On excursions from Moklowane camp riders on safari were reminded of this by the intrusive presence of the sand tongue which licks out between the Xudom and Matsibi rivers. “Sometimes the game dissapears in there,” said PJ as we gave the tongue a wide berth on the long ride back to Kujwane base camp. “Then we have to go in. It can be extremely hard on the horses and riders.”

The horses flicked an ear of uncertainty towards that area, where the sand is thick and heavy on their muscles and cicadas shriek hysterically. On the sand tongue side, the vegetation was yellow-brown and in places still showed traces of hunting fires. The sand was parched silver grey, a wall of heat surrounded the pnting tongue. But on the water side, sometimes not more than 100metres away, all was green, the giant fans of Mokolwane palms (Hyphenae petersiana) waved from their perches on small islands. The lagoons were like thoughtful eyes, fringed with long eyelashes of grass reeds.

At some point, however, we had to cross the tongue to reach Kujwane. PJ found the shortest route. About halfway we stopped under the sparse shade of terminalia trees.

“Time to half picket,” said PJ. As I loosened Ebo’s girth and tied his lead rope to a branch with a quick release knot, I was sure Ebo was starting up a conversation with PJ’s horse, Lamu. But it’s hard to be certain.
EBO: Shoo. I was getting weak at the hocks there. I’m sure my human has put on a few feed sacks worth of weight.
LAMU: Yes, that’s the problem with tourists, they go on holiday, do nothing all day and expect to eat as though they had to carry us Houhnhnms across the sand.
EBO: Ooh, look, my human has boughts some pony nuts. She’s sweet.
MASHUSHU (UNGRACIOUSLY): You think that of everyone who brings you food.
EBO: Well, wouldn’t you? Lamu turned away to rub his nose on the broken edge of a branch of the tree to which he was tied and said, to nobody in particular: Hmm, that Ebo, he’s a good fellow. Coming along nicely.

An average day’s riding is about 30kilometers , not lasting more than about 5 hours. The exceptions are moving days, which are a little longer, but still leisurely enough for a swim in one of the lagoons. Swimming is done well away from the horses – just in case there is truth in Gullivers Travels and the Houyhnhnms tolerate us humans only because we have cloths on and don’t look like naked, uncouth yahoos. Thoug I suspect they know a thing or two and are too kind to show us up.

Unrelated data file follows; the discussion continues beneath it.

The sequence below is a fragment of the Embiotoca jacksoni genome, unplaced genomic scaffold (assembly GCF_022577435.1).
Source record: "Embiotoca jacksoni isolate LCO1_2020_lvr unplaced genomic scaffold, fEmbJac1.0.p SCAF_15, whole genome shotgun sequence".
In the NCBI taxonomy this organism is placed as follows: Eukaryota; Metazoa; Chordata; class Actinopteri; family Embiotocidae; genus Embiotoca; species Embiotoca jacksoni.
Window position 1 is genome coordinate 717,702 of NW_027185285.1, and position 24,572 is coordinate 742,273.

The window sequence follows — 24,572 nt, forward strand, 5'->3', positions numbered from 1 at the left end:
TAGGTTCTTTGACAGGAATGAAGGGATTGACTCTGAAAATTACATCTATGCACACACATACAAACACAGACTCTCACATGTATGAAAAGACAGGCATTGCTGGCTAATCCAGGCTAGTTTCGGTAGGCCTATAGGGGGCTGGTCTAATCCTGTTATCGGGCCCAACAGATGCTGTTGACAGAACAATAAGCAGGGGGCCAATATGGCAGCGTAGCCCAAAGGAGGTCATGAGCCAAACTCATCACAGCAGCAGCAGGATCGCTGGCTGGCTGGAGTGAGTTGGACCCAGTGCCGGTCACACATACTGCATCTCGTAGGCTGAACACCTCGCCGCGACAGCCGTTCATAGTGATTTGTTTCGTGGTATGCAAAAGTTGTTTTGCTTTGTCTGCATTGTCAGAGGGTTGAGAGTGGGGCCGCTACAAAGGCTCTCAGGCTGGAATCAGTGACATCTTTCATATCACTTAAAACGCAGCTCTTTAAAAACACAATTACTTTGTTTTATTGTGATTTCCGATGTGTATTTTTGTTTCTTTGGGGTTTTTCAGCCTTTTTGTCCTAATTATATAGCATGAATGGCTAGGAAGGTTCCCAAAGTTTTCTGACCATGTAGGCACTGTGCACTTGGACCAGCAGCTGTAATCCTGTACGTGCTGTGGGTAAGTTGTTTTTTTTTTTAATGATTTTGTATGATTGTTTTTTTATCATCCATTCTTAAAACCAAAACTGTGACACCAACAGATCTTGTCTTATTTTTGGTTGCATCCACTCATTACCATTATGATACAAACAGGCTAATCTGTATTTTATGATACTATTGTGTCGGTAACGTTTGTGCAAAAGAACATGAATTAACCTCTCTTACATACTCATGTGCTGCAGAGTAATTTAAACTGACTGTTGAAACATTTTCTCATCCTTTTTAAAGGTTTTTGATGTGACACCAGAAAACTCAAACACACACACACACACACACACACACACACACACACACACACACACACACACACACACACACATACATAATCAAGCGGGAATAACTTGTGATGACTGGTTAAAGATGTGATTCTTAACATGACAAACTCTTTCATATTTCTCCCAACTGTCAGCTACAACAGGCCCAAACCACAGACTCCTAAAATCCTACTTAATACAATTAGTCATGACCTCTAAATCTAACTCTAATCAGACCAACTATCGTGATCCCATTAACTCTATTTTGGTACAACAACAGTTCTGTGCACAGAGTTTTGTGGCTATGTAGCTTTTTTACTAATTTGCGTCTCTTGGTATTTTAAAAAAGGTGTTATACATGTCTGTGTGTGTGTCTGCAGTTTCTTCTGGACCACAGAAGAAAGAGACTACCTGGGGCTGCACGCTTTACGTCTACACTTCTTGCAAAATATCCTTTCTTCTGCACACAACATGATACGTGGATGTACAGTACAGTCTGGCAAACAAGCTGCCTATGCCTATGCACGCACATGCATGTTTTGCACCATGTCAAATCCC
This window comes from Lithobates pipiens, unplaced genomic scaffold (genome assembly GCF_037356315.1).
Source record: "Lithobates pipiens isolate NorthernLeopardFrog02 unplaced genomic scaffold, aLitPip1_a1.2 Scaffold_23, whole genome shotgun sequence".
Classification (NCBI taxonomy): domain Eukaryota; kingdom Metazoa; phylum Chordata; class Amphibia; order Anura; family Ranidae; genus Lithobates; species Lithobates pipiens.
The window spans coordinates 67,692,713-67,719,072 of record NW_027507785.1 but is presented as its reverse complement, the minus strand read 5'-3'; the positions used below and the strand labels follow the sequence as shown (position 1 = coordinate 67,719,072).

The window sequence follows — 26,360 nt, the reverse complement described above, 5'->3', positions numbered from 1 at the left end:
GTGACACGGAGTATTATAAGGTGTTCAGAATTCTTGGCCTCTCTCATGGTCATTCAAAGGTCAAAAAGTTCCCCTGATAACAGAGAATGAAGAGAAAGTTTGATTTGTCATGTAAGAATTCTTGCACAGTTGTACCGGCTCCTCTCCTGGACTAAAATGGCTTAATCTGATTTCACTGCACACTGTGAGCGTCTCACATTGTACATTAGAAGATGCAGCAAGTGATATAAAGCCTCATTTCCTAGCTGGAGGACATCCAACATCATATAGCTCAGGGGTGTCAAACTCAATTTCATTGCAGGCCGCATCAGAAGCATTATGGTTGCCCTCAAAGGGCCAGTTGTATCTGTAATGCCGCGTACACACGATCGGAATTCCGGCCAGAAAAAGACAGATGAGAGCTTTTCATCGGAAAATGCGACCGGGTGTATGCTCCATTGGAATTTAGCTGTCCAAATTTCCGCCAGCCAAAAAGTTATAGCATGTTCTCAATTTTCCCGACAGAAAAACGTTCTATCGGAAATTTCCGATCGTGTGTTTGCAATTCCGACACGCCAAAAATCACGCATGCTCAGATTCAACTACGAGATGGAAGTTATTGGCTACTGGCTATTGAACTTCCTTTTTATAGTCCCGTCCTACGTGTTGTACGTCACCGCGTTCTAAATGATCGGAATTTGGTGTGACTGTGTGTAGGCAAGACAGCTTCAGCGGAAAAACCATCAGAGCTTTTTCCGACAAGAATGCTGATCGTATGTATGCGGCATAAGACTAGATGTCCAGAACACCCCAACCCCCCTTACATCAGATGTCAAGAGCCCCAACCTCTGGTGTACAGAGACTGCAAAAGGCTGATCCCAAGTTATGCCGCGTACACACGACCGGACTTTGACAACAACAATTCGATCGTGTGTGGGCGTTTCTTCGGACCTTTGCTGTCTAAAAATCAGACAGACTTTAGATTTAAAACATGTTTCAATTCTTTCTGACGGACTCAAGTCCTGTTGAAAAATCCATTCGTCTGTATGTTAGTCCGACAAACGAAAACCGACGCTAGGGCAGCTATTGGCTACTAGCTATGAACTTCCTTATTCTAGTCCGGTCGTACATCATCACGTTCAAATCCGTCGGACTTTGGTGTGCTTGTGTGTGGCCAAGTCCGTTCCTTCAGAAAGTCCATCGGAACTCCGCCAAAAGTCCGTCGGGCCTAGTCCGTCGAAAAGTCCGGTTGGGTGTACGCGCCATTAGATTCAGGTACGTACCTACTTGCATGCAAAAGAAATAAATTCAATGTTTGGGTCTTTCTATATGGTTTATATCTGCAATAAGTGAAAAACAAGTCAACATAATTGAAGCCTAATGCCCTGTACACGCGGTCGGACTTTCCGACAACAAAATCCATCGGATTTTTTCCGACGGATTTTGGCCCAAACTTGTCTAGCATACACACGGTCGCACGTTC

PJ’s early expedition days have taught him where crocodiles lurk. But still he had a hard time convincing me nothing was going to lurch out the shallows and grab me by the bikini. Eventually the water was to inviting to resist. We wallowed in the shallow water holes , squirting each other with the yellow bladderwort flowers. There’s a knack to it, but if you get the yellow flowers just right between your fingers, the little water pistols have a surprising firing range. All to soon it was time to mount up and complete the ride into the Kujwane base camp. The first thing Barney did when she returned was catch up on the horse news with her assistant Kate. Then each horse was inspected from head to toe.

For Barney and her husband PJ, the delta was made for horses. It is not, however made for beginner riders. It’s a serious trial requiring a competent level of horsemanship and fitness. But if you can ride well, and like PJ, Barney and all their clients, the horse madness has addled your brain, it is wild and thrilling. I hunkered over Ebo’s shoulders, my bottom in the air as if I were s jockey for the Emir. Ebo’s long legs stretched in front of him, his shoulders opened up, both our eyes were blinking from the spray of water. We were up alongside the lead horse – he is too well trained and mannered to pass – but he only needed a signal, the slightest increase of pace, a squeeze from my legs, and he’d stretch further. With each stride his front feet shattered the glass surface of lagoon water sending splinters spiralling into the air. My heart was in my mouth. It was pure joy. And it sure beat walking.